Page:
PM accused of ‘rolling out red carpet’ as Saudi crown prince to visit UK

Downing Street has not denied reports that Rishi Sunak will meet Saudi Crown Prince Mohammed Bin Salman in the autumn  – just five years after the murder of a US-based journalist caused outrage around the world.

The crown prince and the state’s day-to-day leader was accused of ordering the assassination of the Washington Post writer Jamal Khashoggi at the Saudi consulate in Istanbul in 2018 – a charge he has denied and blamed on rogue agents.

The scheduled visit in the autumn, which was first reported by the Financial Times, will be Prince Mohammed’s first to Britain since the murder, which was widely condemned and saw him shunned on the world stage.

The FT said details of the trip had not yet been finalised and quoted an official who said: “It’s more up to them, given we need them more than they need us.”

A Downing Street spokesperson declined to comment on reports of the meeting when approached by Sky News.

A Number 10 source said there was currently “no date in the diary”.

Saudi officials killed the Washington Post columnist at the country’s consulate in Istanbul by reportedly dismembering him – although his remains have never been found.

More on Jamal Khashoggi

The US intelligence community concluded Saudi Arabia’s crown prince had approved the killing of the well-known and respected journalist, while a UN expert who investigated the murder also said there was “credible evidence” that MBS was responsible for the murder.

Any visit to the UK will be interpreted as the latest sign of Western countries softening their stance towards the controversial leader and follows a similar move by the US to integrate the crown prince back into the diplomatic fold.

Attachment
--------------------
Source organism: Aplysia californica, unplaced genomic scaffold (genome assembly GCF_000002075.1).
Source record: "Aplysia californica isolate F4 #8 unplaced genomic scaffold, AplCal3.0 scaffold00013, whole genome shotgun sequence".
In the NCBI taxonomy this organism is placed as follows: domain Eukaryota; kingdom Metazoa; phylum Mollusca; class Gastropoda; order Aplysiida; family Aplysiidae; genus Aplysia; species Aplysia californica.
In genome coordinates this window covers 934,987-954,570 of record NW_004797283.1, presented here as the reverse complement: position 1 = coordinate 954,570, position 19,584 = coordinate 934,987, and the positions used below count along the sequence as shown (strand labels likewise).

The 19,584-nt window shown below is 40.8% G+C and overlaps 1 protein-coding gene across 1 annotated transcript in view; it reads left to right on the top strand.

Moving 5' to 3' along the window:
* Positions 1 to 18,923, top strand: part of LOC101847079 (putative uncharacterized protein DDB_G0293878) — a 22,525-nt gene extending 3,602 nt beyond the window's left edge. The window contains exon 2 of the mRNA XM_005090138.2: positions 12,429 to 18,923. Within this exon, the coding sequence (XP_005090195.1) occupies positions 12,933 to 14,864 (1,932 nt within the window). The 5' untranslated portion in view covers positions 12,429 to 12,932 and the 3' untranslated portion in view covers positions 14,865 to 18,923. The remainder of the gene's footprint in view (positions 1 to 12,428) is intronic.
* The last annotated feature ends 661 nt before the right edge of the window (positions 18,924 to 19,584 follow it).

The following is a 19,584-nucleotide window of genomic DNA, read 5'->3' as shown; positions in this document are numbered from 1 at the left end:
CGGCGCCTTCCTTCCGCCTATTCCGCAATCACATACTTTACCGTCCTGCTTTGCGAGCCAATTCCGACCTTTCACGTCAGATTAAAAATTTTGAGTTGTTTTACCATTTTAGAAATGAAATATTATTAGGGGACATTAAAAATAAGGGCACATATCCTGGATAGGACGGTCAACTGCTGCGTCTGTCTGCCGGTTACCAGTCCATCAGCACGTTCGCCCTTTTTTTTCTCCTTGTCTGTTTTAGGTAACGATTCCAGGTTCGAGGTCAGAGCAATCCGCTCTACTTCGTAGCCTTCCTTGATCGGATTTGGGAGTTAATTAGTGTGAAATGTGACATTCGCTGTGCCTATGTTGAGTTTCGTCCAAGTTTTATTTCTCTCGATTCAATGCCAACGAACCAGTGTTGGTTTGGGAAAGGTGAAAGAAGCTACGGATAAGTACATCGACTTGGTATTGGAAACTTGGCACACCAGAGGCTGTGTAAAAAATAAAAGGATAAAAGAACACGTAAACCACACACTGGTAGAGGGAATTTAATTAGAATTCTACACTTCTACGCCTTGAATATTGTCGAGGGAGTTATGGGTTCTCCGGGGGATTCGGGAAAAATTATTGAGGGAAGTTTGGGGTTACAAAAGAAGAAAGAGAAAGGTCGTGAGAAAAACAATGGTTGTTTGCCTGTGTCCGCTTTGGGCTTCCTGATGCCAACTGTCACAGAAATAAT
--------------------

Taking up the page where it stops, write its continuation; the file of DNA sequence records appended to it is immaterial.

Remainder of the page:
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UN: ‘Credible evidence’ Saudi crown prince responsible for Khashoggi murder

UK efforts to strengthen ties with Saudi Arabia ramped up following Russia’s invasion of Ukraine.

Former prime minister Boris Johnson visited Riyadh in March 2022 in the hope it would help persuade the kingdom to boost its own production of oil and gas and end the Western “addiction” to Russian fossil fuels.

Last year, US President Joe Biden was accused of “capitulation” after his administration said the crown prince, also known as MBS, should not face legal action over Khashoggi’s murder.

The State Department declared that Prince Mohammed’s high office should protect him from prosecution for his alleged role in the slaying – despite Mr Biden previously vowing to make a “pariah” out of the country’s rulers.

The official call for MBS to be granted immunity came as he faced a lawsuit filed by the fiancée of Khashoggi and the rights group he founded, Democracy for the Arab World Now, which was dismissed in December by a US judge.

The UK visit will not be the first time Mr Sunak has met Prince Mohammed.

Last November, Mr Sunak met the crown prince on the margins of the G20 summit in Bali last November, where the two leaders discussed social reforms, women’s rights and civil liberties.

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However, Number 10 said at the time that Mr Sunak did not raise the murder of Mr Khashoggi.

Polly Truscott, Amnesty International UK’s foreign policy adviser, said the crown prince “must be properly held to account for abuses by Saudi officials, including Khashoggi’s murder”.

She said: “There must be no question of the UK rolling out the red carpet for Mohammed bin Salman or of the Saudi ruler being able to use this visit to rehabilitate himself on the world stage.

“The visit looks set to coincide with the five-year anniversary of Jamal Khashoggi’s sickening assassination and dismemberment at the hands of Saudi agents in Turkey, a crime which has essentially been covered up by the unrepentant Saudi authorities.”

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